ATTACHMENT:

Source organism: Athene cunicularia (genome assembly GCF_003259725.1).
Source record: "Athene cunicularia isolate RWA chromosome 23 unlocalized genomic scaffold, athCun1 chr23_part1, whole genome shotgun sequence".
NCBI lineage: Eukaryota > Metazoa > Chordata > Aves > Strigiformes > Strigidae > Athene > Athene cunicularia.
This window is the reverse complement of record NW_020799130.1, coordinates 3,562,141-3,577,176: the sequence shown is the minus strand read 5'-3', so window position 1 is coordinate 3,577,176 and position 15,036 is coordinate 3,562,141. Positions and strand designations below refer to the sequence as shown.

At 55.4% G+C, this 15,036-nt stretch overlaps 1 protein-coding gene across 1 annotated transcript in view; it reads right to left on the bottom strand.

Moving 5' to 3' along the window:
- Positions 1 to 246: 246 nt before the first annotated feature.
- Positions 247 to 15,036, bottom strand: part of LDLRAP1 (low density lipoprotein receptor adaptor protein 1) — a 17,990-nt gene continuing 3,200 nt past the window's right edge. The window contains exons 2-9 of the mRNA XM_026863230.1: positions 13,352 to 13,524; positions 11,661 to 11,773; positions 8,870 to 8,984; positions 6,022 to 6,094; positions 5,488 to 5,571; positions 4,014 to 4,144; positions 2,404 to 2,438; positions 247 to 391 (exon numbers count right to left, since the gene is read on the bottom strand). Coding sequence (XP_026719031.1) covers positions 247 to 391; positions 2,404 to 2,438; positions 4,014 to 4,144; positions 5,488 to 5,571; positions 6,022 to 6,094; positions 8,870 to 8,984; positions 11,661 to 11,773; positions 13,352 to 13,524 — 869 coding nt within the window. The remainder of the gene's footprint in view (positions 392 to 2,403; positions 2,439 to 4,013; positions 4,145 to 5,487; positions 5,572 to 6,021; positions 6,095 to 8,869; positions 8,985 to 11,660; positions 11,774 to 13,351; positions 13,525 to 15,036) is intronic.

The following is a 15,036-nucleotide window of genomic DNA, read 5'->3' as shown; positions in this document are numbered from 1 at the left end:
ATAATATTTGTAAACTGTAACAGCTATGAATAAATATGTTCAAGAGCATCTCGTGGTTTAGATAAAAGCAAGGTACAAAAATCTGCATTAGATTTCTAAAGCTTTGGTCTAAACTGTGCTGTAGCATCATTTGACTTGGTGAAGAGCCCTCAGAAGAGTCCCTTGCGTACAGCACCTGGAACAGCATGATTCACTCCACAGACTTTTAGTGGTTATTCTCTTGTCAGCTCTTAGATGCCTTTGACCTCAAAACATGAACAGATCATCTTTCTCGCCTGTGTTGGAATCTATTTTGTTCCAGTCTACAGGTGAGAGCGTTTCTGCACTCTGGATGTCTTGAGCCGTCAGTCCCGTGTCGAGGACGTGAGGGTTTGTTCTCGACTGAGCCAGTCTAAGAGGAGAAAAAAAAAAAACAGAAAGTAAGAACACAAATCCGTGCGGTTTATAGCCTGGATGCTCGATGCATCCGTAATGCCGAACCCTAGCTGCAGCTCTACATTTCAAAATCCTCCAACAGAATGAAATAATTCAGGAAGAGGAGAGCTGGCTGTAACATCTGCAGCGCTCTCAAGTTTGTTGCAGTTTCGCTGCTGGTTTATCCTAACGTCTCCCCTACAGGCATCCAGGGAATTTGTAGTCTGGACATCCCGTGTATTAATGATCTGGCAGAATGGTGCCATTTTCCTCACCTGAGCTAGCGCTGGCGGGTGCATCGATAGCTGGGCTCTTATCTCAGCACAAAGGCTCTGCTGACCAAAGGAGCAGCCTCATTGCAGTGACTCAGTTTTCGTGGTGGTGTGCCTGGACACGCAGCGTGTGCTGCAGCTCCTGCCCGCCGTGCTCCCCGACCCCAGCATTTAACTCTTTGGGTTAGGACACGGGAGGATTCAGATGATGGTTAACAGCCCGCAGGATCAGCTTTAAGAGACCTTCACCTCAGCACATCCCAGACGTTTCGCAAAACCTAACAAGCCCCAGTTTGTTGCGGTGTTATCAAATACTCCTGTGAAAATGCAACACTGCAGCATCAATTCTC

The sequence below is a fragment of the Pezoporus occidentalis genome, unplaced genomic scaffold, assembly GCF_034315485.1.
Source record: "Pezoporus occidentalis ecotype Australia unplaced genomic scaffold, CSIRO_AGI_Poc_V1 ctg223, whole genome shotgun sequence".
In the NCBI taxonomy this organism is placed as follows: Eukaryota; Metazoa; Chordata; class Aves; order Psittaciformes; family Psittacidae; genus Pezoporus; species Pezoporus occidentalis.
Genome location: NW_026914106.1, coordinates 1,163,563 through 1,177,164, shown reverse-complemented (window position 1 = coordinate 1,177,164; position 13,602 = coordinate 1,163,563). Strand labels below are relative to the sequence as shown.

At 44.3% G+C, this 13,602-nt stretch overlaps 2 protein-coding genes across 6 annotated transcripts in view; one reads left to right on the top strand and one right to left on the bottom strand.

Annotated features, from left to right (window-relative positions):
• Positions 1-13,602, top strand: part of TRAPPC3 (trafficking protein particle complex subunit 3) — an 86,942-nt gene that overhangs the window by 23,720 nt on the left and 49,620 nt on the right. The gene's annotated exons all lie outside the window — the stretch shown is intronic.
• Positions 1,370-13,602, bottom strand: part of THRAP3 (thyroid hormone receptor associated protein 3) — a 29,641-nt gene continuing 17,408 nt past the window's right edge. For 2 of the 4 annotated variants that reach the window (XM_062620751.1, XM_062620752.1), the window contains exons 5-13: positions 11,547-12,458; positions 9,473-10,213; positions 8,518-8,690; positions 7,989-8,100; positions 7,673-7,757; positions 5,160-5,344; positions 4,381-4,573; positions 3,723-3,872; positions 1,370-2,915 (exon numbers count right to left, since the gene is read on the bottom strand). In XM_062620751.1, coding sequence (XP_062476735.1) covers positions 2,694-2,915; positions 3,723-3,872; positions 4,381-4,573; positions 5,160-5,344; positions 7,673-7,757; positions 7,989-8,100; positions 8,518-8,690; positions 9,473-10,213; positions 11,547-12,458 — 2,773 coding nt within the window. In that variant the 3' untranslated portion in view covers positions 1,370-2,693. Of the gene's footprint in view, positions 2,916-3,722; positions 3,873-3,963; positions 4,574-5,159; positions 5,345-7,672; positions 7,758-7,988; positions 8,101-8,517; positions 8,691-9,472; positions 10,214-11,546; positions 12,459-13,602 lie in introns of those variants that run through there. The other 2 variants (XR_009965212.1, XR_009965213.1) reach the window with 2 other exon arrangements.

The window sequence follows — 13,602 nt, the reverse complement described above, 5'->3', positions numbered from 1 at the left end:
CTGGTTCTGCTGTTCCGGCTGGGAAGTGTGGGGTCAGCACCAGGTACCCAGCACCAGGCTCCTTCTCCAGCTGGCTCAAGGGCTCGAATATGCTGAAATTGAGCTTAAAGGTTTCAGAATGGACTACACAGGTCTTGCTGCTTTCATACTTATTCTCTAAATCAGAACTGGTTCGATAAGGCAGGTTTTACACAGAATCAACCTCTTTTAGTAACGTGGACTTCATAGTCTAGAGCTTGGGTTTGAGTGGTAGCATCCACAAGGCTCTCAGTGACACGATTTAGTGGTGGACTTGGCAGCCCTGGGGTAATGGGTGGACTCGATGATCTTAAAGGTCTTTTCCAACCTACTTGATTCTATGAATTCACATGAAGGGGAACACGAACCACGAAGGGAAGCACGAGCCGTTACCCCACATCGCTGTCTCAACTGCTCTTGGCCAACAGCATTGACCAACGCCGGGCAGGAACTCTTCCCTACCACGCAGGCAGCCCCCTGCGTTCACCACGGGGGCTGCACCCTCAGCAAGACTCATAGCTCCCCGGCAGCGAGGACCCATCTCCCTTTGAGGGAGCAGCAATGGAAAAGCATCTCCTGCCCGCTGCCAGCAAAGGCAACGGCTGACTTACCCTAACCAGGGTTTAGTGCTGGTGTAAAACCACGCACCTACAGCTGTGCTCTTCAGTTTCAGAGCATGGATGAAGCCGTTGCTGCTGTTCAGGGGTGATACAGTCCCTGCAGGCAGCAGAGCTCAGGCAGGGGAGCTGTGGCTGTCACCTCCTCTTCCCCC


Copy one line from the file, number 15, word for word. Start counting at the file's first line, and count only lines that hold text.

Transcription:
At 44.3% G+C, this 13,602-nt stretch overlaps 2 protein-coding genes across 6 annotated transcripts in view; one reads left to right on the top strand and one right to left on the bottom strand.